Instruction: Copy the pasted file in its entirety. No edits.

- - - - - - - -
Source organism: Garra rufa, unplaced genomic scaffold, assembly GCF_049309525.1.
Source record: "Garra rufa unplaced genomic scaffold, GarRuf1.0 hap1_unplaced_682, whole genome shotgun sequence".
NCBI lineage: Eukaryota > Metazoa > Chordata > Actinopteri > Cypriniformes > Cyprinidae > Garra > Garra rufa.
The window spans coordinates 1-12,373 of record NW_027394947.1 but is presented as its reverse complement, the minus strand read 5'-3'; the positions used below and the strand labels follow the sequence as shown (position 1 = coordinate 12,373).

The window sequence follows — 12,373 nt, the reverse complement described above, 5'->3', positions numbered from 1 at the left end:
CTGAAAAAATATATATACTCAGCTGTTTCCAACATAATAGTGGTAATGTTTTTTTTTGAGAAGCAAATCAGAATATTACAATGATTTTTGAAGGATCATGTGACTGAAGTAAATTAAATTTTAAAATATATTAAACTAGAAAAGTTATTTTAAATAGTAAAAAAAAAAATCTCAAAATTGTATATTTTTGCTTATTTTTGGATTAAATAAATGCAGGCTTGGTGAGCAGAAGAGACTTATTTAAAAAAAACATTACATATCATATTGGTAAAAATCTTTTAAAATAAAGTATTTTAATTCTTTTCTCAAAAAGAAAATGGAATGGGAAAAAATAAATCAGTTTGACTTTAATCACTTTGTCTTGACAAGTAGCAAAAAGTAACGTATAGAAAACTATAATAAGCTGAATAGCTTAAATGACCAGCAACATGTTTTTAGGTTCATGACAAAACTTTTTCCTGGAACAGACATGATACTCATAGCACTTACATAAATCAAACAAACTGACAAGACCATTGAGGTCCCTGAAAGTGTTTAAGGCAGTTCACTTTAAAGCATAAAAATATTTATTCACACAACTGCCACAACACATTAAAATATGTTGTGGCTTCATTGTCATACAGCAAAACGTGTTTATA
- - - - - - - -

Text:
Source organism: Garra rufa, unplaced genomic scaffold, assembly GCF_049309525.1.
Source record: "Garra rufa unplaced genomic scaffold, GarRuf1.0 hap1_unplaced_682, whole genome shotgun sequence".
NCBI lineage: Eukaryota > Metazoa > Chordata > Actinopteri > Cypriniformes > Cyprinidae > Garra > Garra rufa.
The window spans coordinates 1-12,373 of record NW_027394947.1 but is presented as its reverse complement, the minus strand read 5'-3'; the positions used below and the strand labels follow the sequence as shown (position 1 = coordinate 12,373).

The window sequence follows — 12,373 nt, the reverse complement described above, 5'->3', positions numbered from 1 at the left end:
CTGAAAAAATATATATACTCAGCTGTTTCCAACATAATAGTGGTAATGTTTTTTTTTGAGAAGCAAATCAGAATATTACAATGATTTTTGAAGGATCATGTGACTGAAGTAAATTAAATTTTAAAATATATTAAACTAGAAAAGTTATTTTAAATAGTAAAAAAAAAAATCTCAAAATTGTATATTTTTGCTTATTTTTGGATTAAATAAATGCAGGCTTGGTGAGCAGAAGAGACTTATTTAAAAAAAACATTACATATCATATTGGTAAAAATCTTTTAAAATAAAGTATTTTAATTCTTTTCTCAAAAAGAAAATGGAATGGGAAAAAATAAATCAGTTTGACTTTAATCACTTTGTCTTGACAAGTAGCAAAAAGTAACGTATAGAAAACTATAATAAGCTGAATAGCTTAAATGACCAGCAACATGTTTTTAGGTTCATGACAAAACTTTTTCCTGGAACAGACATGATACTCATAGCACTTACATAAATCAAACAAACTGACAAGACCATTGAGGTCCCTGAAAGTGTTTAAGGCAGTTCACTTTAAAGCATAAAAATATTTATTCACACAACTGCCACAACACATTAAAATATGTTGTGGCTTCATTGTCATACAGCAAAACGTGTTTATA